Review: Motorcycle diaries

What forms revolutionaries? Maybe they are not so different to everyone else but are the ones who realise first that something has to be done. They are the ones who can’t just shrug their shoulders about injustice and get on with their lives.

In Motorcycle Diaries director Walter Salles and writer Jose Rivera explain the turn in Che Guevara’s life that pointed him on the course of revolution. This they do by portraying the young student’s character – his resourcefulness, his self-sacrifice and especially his steely determination – but above all by his encounter with a world full of injustice. This is a road movie with a difference. The road does not end at the end of the film but continues as the credits roll. As his friend flies off to a comfortable medical practice back in Argentina, Che is just starting on the road of revolution.

Based on Che Guevara’s journal, Motorcycle Diaries is the true story of the journey undertaken by Ernesto "Che" Guevara de la Serna and his friend Alberto Granado through South America. Setting off from their home in Buenos Aires in Argentina in 1952, these two medical students leave behind their comfortable middle-class lifestyle and set off on an old Norton motorbike to chase girls and find out about the rest of America. But Che discovers oppressive injustice on this journey. The rest is history.

It is a journey through Argentina, Chile, Peru and Colombia ending in Venezuela that takes these two privileged students on an expedition into the real life of the South American masses. Soon they run out of money (and tearfully scrap the bike) and try to scam and charm their way through the towns and cities of South America. But they really survive through the generosity of the poorest people who help them along their way.

Then they discover the real South America. As we travel with them through stunning scenes of natural beauty, they share life with the landless labourers evicted from their land by the big landlords, the indigenous peoples forced to sell their labour, the workers forced to travel to beg for work in the mines in the mountains, the peoples trying to build a new life around the Amazon and they discover the monumental injustice that grips the continent then and now. Many of the people featured in the film are not actors but people telling the truth about life now just the same as in 1952.

According to the film, this is the journey that propels medical student Ernesto Guevara into revolutionary Che. As well as acquiring the nickname "Che" because of his Argentinian accent, Guevara becomes convinced that he has to struggle against the injustices afflicting the continent.

In particular, encounters with itinerant workers looking for work in the mines of the Andes affect Che. He finds out about the desperate search for work as miners are selected daily by the foreman in the same way as Irish and British dockers were recruited in the "pen" at the beginning of the 20th century. And he discovers the oppression meted out to those who fight the system when he meets two penniless communists, a miner and his wife, downtrodden but defiant. In a way this meeting is "the turning point" because Ernesto, who has been carefully guarding a few dollars to buy his girlfriend a bikini in the United States, preferring not to eat for days rather than spend it, slips the couple the money, something that enrages his friend when he finds out a few weeks later.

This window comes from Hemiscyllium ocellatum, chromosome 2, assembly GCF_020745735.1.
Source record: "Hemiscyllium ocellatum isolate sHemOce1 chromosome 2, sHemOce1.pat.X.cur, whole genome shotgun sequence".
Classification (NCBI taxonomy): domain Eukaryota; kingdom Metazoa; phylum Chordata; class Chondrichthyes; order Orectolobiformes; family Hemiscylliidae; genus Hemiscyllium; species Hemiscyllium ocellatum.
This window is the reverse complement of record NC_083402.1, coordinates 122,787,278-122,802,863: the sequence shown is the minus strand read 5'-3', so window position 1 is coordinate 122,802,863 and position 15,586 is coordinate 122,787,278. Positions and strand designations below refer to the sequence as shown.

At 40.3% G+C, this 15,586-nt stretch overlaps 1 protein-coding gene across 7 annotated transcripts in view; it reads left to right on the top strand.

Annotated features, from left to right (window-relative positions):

The film reaches its climax at a leper colony in Peru when Che proclaims there is no real distinction between the peoples of the countries of the continent and declares for a "United America" rejecting the artifical national barriers erected by imperialism between the different South American countries. But his is not a purely anti-imperialist call. Unlike some demagogues who call for the unity of Latin America, he turns first to the multi-million masses and the downtrodden and symbolically swims the Amazon to join the most oppressed, the inmates of the leper colony.

Motorcycle Diaries charts the beginning of Che Guevara’s journey to fight for the social emancipation and unity of the peoples of South America. The story is so enthralling that it takes us with him. It doesn’t explain his later ideas or the mistakes that he made. It just shows what changed him into a revolutionary. But the film also underlines that the same oppression exists today and new Ches are being created.

And revolutions inspire those who do at first shrug their shoulders. The film ends with the real Alberto Granado, now 81 years of age. He did fly off to his medical practice in Argentina, but ten years later, inspired by the Cuban revolution and the example of his friend, he gave it all up to assist the health service in Cuba.

From Socialist View, magazine of the Socialist Party, cwi in Ireland

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November 2004